Home Equity Loan vs. Home Equity Line of Credit
For many households in America, the equity built in their home is one of their largest assets on their balance sheets. Historically, this asset has provided growth in value, as well as an opportunity to obtain a secured loan from a bank for short-term or long-term needs. When a homeowner borrows money secured by their home, the homeowner can establish one of two types of loans: a Home Equity Loan or a Home Equity Line of Credit (HELOC).
Generally, a Home Equity Loan can be thought of in a concept similar to a homeowner’s first mortgage. The loan typically distributes a lump sum of assets and the homeowner then makes payments back to the bank based on a fixed rate, a fixed term, and fixed payments.
Alternatively, a HELOC is based on variable payments (with a minimum payment each month), a variable term, and a variable interest rate. Generally, once approved, a homeowner can establish a HELOC which subsequently functions as if the homeowner has the funds in their bank account. This typically allows the homeowner to use debit card functionalities, write a check, or withdraw funds from an ATM.
Most bankers will advise their clients to access a Home Equity Loan when funding a purchase that may require many years to payback – such as an improvement to the home, a wedding, or perhaps even debt consolidation. Alternatively, a HELOC may be advised when someone needs a small amount of assets to help cover a short-term cost such as a monthly float if emergency funds are exhausted or a short-term project which can be paid for in only a few months of household cash flow.
At Ballast, we try to think outside the box and use tools such as these to help our clients advance in planning for their future. Below is one strategy that we have helped a client implement and it worked well for them. This strategy is not for everyone and we certainly recommend you contact us prior to trying to implement this strategy. There are also outside factors to consider that are not discussed in this article.
A client of our firm was looking to purchase a new home. The new home was valued at $500,000 and the client currently had $75,000 in equity in their current home. The client was 45 years old, wanted to be debt-free by 70, and wanted to keep his monthly payment at or below $3,400/month. The client had the following options assuming a new loan is established in November of 2017:
1) $425,000 – 30 Year Loan: $2,989/Month – Paid Off November 2047
- $500 taxes, $167 insurance, $156 PMI, $2,166 P&I
2) $425,000 – 15 Year Loan: $3,788/Month – Paid Off November 2032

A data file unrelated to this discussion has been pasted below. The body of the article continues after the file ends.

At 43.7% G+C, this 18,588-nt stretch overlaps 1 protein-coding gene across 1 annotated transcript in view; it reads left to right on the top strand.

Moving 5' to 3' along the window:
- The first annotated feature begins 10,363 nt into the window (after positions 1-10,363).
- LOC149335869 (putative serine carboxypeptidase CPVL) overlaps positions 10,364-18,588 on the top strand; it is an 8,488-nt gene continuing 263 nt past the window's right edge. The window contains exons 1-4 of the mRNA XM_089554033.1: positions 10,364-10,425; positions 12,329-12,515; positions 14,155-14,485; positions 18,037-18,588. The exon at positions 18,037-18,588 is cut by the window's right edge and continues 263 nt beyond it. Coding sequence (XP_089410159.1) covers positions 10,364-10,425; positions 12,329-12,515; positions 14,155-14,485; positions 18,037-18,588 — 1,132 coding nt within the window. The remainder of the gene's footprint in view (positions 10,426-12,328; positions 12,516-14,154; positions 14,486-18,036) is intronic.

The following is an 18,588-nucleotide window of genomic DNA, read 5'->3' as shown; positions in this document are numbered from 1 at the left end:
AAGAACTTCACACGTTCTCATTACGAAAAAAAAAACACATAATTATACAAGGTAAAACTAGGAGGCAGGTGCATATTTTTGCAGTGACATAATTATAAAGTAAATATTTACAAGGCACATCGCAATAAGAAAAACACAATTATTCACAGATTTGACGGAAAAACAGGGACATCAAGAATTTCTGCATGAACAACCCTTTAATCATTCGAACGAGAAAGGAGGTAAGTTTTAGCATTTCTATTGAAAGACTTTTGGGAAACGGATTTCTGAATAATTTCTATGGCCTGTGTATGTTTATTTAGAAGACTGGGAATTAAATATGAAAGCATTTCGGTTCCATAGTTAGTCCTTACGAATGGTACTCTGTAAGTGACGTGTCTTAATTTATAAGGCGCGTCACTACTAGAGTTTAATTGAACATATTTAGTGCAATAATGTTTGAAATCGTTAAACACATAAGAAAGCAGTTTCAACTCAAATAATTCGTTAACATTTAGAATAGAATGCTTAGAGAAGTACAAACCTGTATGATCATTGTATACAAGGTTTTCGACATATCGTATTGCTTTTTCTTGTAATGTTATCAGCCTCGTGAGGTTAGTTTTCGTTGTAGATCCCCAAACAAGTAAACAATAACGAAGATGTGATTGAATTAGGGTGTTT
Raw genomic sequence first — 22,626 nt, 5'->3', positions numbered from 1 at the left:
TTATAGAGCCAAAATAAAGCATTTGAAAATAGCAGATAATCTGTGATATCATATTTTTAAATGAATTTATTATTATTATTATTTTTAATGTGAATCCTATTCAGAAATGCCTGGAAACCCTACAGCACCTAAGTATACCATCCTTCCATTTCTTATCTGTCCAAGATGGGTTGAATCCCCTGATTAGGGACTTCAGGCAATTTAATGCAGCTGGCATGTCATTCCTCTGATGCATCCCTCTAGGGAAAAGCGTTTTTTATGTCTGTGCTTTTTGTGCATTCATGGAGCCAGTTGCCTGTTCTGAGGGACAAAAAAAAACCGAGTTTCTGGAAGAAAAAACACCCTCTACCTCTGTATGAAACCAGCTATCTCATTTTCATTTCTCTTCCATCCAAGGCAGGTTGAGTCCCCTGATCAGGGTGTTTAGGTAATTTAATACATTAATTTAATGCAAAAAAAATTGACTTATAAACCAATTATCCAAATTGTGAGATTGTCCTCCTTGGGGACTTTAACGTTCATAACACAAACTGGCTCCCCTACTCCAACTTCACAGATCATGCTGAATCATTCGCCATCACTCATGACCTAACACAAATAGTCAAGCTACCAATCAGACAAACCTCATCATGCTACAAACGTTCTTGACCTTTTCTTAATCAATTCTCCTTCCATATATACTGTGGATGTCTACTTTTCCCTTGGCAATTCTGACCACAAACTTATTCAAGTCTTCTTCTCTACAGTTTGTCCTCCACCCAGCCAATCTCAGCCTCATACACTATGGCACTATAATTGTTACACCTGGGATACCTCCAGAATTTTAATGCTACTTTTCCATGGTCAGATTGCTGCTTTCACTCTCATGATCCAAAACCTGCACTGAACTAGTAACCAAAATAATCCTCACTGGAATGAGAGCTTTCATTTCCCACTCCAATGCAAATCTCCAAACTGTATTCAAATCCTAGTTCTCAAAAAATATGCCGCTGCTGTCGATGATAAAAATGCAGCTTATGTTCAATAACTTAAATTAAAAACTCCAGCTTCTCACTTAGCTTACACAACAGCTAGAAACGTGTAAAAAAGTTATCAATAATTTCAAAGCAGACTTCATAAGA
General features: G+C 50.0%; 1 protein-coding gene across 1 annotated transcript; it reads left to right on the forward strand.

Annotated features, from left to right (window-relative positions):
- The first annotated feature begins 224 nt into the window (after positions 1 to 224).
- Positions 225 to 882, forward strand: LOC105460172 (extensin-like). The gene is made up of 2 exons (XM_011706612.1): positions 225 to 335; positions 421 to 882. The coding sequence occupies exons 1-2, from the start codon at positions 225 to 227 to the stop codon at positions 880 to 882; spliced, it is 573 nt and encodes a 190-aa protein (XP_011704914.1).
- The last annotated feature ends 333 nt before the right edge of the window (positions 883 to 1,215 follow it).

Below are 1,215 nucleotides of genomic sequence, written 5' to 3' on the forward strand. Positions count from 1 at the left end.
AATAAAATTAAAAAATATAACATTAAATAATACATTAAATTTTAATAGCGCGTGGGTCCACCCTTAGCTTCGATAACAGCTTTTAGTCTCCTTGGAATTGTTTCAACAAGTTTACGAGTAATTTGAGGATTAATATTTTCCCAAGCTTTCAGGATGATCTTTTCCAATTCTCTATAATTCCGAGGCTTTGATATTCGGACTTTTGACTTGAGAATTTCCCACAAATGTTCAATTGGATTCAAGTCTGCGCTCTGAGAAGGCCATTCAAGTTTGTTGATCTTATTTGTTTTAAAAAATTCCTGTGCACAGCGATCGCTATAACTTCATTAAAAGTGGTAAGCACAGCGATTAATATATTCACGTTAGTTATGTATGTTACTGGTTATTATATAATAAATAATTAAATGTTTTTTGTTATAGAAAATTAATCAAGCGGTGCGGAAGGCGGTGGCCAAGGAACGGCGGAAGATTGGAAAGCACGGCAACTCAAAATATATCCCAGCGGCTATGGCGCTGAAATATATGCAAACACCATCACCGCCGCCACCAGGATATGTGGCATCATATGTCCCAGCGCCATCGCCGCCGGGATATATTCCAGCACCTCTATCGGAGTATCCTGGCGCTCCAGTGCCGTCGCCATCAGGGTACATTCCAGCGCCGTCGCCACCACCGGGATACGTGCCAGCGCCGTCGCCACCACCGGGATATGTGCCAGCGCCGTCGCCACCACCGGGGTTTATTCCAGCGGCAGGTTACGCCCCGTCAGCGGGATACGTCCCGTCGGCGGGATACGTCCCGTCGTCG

- $500 taxes, $167 insurance, $156 PMI, $2,966 P&I
3) Total Combined Monthly Payment: $2,679/Month
3a) $340,000 30-Year 1st Mortgage (80% Loan): $2,249/Month – Paid Off November 2047
- $500 taxes, $167 insurance, $1,582 P&I
3b) $85,000 30-Year 2nd Mortgage (20% Loan): $430/Month– Paid Off November 2047
- $430 P&I
For calculation purposes, let’s assume all loan options were created in November of 2017. In the scenarios above, if we established a monthly payment of $3,400/month with extra payment going to principal, below are the results:
1) The 30-year mortgage would be paid off in September of 2039, assuming an extra payment of $411/month and a total payment of $3,400/month.
2) The 15-year mortgage would be paid off in November of 2032. This saves almost seven years or mortgage payments. However, the mortgage payment is $388/month above the client’s goal, which could create cash flow challenges in the future.
3) The Second Mortgage would be paid off in February of 2025 (paying an extra $721/month). Assuming the full second mortgage payment was then subsequently used to pay down the primary mortgage, the primary mortgage would be paid off in January of 2038.
After evaluating all the options, the client chose to obtain both a primary mortgage and a secondary mortgage. The client felt that using this strategy accomplished the following:
- First and most importantly, the client made a personal goal to have the second mortgage paid off within three years, even though the strategy shows a five-year payoff. The idea of a second mortgage made the client have a sense of urgency to pay off the second mortgage. Without the “debt-payoff-goal” of the second mortgage, this client in particular would not have actively sought after making extra payments.
- Second, this afforded the client future flexibility of a lower payment, if required. Immediately, the two loan payments are $310/month cheaper. Once the second mortgage is paid off, the 30-year mortgage payment in option 3 will be $740 cheaper than the 30-year payment in option 1. If their future personal financial scenario required less outflow to their mortgage, there will be an opportunity to lighten the burden once the second mortgage is paid off.
- The client immediately avoided having to pay Private Mortgage Insurance, since their primary mortgage debt was less than 80% Loan-to-Value Ratio. While this may be temporary, it is an immediate benefit.
This strategy is one that helped a client achieve their goals, while providing an opportunity for future flexibility. It may not work for everyone; however, we believe critically thinking outside the box helps clients achieve their goals. We aim to think this way for all clients during every scenario we help consult with.
*This example is for illustrative purposes only. Several additional aspects should be considered when making this analysis. This is not a comprehensive analysis – the numbers are for illustrative purposes only.